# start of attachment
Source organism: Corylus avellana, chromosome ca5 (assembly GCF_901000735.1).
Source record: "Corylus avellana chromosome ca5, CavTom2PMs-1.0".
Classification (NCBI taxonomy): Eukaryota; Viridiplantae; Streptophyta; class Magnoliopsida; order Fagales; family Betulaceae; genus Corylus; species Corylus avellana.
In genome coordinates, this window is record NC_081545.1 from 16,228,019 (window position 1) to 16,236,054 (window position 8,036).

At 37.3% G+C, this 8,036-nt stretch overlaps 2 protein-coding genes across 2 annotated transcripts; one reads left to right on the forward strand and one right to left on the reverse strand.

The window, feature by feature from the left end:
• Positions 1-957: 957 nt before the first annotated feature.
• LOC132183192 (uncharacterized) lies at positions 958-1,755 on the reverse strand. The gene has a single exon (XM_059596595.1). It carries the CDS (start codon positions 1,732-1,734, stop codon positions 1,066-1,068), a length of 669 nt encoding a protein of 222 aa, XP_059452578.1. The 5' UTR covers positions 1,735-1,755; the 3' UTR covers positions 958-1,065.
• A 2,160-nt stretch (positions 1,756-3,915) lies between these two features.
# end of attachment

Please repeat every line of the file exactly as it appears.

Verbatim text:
Source organism: Corylus avellana, chromosome ca5 (assembly GCF_901000735.1).
Source record: "Corylus avellana chromosome ca5, CavTom2PMs-1.0".
Classification (NCBI taxonomy): Eukaryota; Viridiplantae; Streptophyta; class Magnoliopsida; order Fagales; family Betulaceae; genus Corylus; species Corylus avellana.
In genome coordinates, this window is record NC_081545.1 from 16,228,019 (window position 1) to 16,236,054 (window position 8,036).

At 37.3% G+C, this 8,036-nt stretch overlaps 2 protein-coding genes across 2 annotated transcripts; one reads left to right on the forward strand and one right to left on the reverse strand.

The window, feature by feature from the left end:
• Positions 1-957: 957 nt before the first annotated feature.
• LOC132183192 (uncharacterized) lies at positions 958-1,755 on the reverse strand. The gene has a single exon (XM_059596595.1). It carries the CDS (start codon positions 1,732-1,734, stop codon positions 1,066-1,068), a length of 669 nt encoding a protein of 222 aa, XP_059452578.1. The 5' UTR covers positions 1,735-1,755; the 3' UTR covers positions 958-1,065.
• A 2,160-nt stretch (positions 1,756-3,915) lies between these two features.